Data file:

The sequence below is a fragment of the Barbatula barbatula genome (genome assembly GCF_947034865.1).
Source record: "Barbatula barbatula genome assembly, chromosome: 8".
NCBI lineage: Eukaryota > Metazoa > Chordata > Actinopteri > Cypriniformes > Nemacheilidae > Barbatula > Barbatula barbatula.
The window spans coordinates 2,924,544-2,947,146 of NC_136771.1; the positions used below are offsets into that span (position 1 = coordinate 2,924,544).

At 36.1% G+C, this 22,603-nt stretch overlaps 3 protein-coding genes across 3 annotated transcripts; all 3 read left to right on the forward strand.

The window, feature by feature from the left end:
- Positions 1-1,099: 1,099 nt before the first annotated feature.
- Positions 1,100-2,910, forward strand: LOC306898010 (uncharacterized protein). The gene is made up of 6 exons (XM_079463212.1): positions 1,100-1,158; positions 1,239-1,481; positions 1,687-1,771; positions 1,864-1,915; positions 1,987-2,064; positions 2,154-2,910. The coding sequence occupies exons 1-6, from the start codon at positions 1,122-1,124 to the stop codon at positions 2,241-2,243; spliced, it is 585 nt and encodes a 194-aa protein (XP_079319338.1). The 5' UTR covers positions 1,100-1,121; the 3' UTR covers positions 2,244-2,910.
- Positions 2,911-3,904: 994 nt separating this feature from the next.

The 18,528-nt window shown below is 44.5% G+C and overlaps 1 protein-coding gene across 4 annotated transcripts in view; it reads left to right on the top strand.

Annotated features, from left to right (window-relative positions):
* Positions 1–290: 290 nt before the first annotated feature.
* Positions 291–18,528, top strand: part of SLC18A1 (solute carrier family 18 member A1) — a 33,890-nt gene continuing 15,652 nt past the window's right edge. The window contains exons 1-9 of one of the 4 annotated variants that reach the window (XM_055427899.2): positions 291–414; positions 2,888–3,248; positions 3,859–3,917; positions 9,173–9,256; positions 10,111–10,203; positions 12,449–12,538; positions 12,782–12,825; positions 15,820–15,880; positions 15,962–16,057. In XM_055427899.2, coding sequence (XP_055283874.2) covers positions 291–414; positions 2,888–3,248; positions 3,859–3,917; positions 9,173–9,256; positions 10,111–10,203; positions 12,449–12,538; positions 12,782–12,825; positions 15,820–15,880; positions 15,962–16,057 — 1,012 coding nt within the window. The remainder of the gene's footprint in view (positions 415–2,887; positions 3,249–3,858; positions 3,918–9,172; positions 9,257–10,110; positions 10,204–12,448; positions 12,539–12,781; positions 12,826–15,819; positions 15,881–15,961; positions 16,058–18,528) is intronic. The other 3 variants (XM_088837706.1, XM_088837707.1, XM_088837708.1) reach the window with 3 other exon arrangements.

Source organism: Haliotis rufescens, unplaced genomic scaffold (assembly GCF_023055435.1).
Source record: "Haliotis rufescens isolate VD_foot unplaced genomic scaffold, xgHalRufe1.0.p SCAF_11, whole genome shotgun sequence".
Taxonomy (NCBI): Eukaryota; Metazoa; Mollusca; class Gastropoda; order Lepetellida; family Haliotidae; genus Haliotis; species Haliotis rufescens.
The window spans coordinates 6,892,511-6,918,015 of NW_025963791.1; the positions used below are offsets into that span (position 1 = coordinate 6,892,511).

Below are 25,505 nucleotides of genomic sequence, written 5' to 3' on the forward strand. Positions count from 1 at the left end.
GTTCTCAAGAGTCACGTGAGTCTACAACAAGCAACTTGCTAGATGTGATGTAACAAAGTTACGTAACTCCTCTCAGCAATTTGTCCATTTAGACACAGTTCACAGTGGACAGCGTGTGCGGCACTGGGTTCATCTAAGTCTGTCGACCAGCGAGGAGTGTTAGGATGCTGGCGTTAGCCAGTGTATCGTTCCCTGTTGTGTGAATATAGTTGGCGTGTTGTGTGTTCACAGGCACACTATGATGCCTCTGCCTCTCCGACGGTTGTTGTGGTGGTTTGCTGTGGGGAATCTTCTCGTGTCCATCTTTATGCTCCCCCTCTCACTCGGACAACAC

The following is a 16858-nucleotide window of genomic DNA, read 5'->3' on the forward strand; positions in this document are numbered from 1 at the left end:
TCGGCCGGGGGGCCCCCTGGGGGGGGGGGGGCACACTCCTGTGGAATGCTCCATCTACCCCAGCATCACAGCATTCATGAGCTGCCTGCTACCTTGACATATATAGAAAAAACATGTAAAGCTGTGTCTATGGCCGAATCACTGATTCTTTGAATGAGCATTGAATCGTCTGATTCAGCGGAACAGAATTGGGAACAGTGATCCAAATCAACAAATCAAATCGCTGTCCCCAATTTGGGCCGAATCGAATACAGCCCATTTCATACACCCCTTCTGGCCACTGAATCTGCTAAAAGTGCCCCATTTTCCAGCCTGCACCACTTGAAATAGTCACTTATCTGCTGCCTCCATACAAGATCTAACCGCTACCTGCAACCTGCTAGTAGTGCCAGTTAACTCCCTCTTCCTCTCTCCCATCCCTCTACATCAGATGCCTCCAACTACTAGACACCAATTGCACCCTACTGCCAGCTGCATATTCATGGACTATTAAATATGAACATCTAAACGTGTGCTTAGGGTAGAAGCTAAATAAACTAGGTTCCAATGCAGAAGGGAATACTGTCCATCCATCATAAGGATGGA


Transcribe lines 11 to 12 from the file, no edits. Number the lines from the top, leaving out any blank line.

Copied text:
Annotated features, from left to right (window-relative positions):
* Positions 1–290: 290 nt before the first annotated feature.